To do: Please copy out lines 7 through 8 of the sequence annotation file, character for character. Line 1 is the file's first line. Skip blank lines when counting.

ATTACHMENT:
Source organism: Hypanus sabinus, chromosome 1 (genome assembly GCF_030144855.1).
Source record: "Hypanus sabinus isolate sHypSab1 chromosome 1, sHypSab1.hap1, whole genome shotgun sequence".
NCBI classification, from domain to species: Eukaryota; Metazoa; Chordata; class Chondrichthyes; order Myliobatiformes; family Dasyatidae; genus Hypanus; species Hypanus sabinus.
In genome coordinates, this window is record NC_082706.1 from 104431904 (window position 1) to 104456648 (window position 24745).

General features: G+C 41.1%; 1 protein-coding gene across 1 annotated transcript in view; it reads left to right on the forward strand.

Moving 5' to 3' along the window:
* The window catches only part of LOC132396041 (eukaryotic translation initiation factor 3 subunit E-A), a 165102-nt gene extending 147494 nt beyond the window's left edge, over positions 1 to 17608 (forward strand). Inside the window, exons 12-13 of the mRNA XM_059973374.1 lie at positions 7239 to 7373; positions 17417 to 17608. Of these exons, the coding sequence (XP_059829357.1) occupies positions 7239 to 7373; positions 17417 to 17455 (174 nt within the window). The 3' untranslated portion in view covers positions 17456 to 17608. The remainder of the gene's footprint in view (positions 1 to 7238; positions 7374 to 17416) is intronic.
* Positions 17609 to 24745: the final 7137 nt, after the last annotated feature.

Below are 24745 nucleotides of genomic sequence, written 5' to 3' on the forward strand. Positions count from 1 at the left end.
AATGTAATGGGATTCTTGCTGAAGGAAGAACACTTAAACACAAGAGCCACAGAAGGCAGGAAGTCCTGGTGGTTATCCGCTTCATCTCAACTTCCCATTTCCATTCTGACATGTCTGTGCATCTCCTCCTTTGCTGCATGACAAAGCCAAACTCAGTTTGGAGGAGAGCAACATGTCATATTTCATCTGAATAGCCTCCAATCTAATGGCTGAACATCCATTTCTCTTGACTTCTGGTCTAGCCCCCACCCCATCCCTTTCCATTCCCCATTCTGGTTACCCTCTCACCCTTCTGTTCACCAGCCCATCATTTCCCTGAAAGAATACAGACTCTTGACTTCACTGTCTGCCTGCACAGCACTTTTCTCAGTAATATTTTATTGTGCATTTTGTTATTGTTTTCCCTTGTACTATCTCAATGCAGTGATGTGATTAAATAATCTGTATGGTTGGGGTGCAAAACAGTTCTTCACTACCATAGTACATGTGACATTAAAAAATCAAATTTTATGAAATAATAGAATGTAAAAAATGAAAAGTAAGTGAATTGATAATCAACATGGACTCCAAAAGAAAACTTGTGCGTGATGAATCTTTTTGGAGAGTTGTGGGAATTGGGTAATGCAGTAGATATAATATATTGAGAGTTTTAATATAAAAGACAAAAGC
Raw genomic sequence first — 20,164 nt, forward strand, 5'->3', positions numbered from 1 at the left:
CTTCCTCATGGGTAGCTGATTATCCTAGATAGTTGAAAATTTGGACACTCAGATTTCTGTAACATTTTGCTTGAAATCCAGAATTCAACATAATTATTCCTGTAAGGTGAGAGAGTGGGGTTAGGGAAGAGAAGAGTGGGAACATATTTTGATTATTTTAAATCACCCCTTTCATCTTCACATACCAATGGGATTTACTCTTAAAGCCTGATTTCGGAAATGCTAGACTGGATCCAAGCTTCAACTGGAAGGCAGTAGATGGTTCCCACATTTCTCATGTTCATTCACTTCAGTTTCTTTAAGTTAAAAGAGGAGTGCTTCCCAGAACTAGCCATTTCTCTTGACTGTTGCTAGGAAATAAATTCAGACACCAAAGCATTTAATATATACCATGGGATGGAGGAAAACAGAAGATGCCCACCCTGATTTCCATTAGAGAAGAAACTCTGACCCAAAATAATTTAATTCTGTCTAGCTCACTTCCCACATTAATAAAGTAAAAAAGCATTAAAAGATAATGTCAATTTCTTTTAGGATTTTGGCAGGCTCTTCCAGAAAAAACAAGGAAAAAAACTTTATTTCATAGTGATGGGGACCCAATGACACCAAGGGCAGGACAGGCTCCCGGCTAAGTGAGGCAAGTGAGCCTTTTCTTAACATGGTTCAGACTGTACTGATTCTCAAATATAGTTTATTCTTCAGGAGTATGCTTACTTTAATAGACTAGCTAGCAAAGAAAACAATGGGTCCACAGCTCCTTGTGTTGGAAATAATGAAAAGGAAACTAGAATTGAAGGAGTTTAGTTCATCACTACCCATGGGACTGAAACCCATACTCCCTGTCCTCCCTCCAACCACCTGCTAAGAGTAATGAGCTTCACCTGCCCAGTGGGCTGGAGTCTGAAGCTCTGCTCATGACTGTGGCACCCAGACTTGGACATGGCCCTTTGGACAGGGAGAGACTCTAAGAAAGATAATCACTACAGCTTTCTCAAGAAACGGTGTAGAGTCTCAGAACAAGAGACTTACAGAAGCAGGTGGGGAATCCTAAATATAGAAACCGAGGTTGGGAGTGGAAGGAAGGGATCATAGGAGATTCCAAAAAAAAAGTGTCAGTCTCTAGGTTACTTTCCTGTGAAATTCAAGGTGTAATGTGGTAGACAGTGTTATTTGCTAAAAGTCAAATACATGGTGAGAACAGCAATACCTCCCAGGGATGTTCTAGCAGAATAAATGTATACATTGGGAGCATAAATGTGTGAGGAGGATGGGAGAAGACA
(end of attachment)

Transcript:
* The window catches only part of LOC132396041 (eukaryotic translation initiation factor 3 subunit E-A), a 165102-nt gene extending 147494 nt beyond the window's left edge, over positions 1 to 17608 (forward strand). Inside the window, exons 12-13 of the mRNA XM_059973374.1 lie at positions 7239 to 7373; positions 17417 to 17608. Of these exons, the coding sequence (XP_059829357.1) occupies positions 7239 to 7373; positions 17417 to 17455 (174 nt within the window). The 3' untranslated portion in view covers positions 17456 to 17608. The remainder of the gene's footprint in view (positions 1 to 7238; positions 7374 to 17416) is intronic.
* Positions 17609 to 24745: the final 7137 nt, after the last annotated feature.